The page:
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To me, summer's all about long days, long evenings, beers around the fire, enjoying nature, workin' hard & sleeping less.

To make these evenings a success, good furniture is a must, I learned.

Of course, you can buy fancy stuff that'll make you feel like you definitevely made it in this life, showing your social status to everyone and anchoring your place in the system of consumers, or you can make it by yourself, showing the world that you just don't give a banana.

In my previous project, I cut a cast steel bath tub in pieces to transform them into thrones.

In this project, things will be different, since I'll be cutting another bath tub in pieces to transform them into another throne.

Same project, but twisted. And faster.

Here's the full video.

Step 1: No Need No Steel

A cast steel bath tub isn't a necessity, in fact. A polyester version will do the job as good - even better, if you want, since you won't sit on a conductive surface that will pump all the energy out of your body.

Try to find an old acrylic bath tub and cut it in two - or buy a new one and enjoy destroying it. You'll need the back side, remember - aka the side that's slightly curved aka the side without the evacuation sinkhole.

Cut it with an angle grinder 76 cm from the edge.

Scientifically proved, that number.

Step 2: No Need No Squares

Instead of nice oak beams, I decided to use local grown cheap stuff. This winter we chopped a few willow trees and instead of cutting them into ready to burn sections I decided to split them lengthwise. Just for fun.

I don't know why I suddenly had the idea, but fact is that it sounded a good one to me to use this brutal stuff to make more furniture.

Needs: a splitting axe or a maul. And a good breakfast.

Step 3: A + B

First of all, some useful measures:

  • all (4) vertical beams are 80cm
  • all (7) horizontal sections are 100cm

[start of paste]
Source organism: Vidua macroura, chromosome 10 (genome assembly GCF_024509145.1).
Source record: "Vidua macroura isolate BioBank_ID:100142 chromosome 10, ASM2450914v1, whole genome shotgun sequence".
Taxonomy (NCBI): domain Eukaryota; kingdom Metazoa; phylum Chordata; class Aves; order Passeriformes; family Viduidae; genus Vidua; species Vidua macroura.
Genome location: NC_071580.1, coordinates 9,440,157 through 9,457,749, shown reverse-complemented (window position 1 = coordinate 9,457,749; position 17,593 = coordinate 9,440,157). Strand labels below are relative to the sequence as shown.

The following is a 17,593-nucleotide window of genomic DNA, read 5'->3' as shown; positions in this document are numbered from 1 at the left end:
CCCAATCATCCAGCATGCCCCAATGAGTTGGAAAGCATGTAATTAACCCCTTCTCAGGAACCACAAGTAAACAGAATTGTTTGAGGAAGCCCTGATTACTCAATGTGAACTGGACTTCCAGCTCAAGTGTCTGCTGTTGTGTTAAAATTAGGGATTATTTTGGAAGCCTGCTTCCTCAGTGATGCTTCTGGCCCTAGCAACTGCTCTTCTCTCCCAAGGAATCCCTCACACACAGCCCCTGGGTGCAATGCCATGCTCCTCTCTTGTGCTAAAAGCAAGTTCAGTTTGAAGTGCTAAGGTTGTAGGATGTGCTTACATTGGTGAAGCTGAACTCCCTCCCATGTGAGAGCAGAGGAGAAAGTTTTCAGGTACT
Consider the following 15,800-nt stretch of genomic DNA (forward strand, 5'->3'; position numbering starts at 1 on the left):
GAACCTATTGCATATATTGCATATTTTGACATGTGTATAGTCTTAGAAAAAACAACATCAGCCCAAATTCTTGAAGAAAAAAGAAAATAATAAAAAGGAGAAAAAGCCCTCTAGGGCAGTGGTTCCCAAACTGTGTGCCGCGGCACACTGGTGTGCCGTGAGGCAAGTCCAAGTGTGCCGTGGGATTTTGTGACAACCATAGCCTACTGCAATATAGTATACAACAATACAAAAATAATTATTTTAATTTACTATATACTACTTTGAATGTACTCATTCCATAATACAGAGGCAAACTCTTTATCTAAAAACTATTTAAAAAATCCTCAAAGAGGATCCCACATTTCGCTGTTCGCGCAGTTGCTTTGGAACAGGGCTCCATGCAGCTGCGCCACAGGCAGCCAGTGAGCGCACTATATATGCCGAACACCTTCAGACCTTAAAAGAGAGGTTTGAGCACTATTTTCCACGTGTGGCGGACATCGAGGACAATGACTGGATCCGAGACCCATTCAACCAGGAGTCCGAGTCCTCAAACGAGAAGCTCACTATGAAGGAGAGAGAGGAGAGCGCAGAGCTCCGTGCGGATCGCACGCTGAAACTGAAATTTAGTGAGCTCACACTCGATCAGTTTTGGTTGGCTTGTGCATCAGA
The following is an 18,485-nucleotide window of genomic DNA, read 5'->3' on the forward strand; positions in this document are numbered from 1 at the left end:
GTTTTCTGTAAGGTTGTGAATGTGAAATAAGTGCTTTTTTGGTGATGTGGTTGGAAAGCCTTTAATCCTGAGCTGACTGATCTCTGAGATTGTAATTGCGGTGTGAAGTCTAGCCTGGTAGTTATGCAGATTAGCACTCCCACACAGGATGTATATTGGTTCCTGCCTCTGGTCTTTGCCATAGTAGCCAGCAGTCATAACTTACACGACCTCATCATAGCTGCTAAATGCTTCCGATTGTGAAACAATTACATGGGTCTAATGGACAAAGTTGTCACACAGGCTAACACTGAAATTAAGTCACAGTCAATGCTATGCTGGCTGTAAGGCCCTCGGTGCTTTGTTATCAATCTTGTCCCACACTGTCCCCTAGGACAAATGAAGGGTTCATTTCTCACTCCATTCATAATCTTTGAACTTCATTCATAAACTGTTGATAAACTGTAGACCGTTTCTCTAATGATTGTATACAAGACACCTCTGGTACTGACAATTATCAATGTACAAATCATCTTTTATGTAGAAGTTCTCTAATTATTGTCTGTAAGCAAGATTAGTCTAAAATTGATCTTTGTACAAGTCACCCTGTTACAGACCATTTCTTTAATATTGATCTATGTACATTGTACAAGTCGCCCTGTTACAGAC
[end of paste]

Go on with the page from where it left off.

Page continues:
Modus operandi:

  • make 2 sides
  • clamp them one to another temporarily
  • add the tub
  • fix them definitively with nice inched nails

Cut the excesses and have it, that good beer.

A bit more than one hour work, and you've got the most awesome - and most comfortable - throne you've ever had.

No need to thank me, it's been a pleasure.

You'll find the full video here.

<p>Great idea and good implementation. I'm curious to the longevity of this chair vs the steel and oak ones. Please keep us posted!</p>
<p>Thanx my friend, the most awesome feature of this thing is that it will be burned with pleasure once not useful anymore - or put to rot further somewhere in our backyard. No need no varnish or oil, just the pleasure of accepting that wood gets old too and turns into food for new trees. Why worry?</p>
<p>Take it a step further and deliberately introduce fungus that you want to eat into the wood? Seems like a fun project.</p>
<p>Tripping fungus? It 'll be the throne that takes you higher! Oh man!!!</p>
<p>If that's what floats your boat, then I'm not going to sink it. That being said, I was thinking more along the lines of an edible chair with shiitake or oyster mushrooms.</p>
<p>No worries, I read between those white lines ;) Oyster mushrooms are on my list, btw - one of those 3.000 projects I need to do before Winter Comes. It's like eating Hobbit, but without the digging...</p>

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Bio: I made a beer mug with only a knife & a hatchet. I think that says a lot about me.
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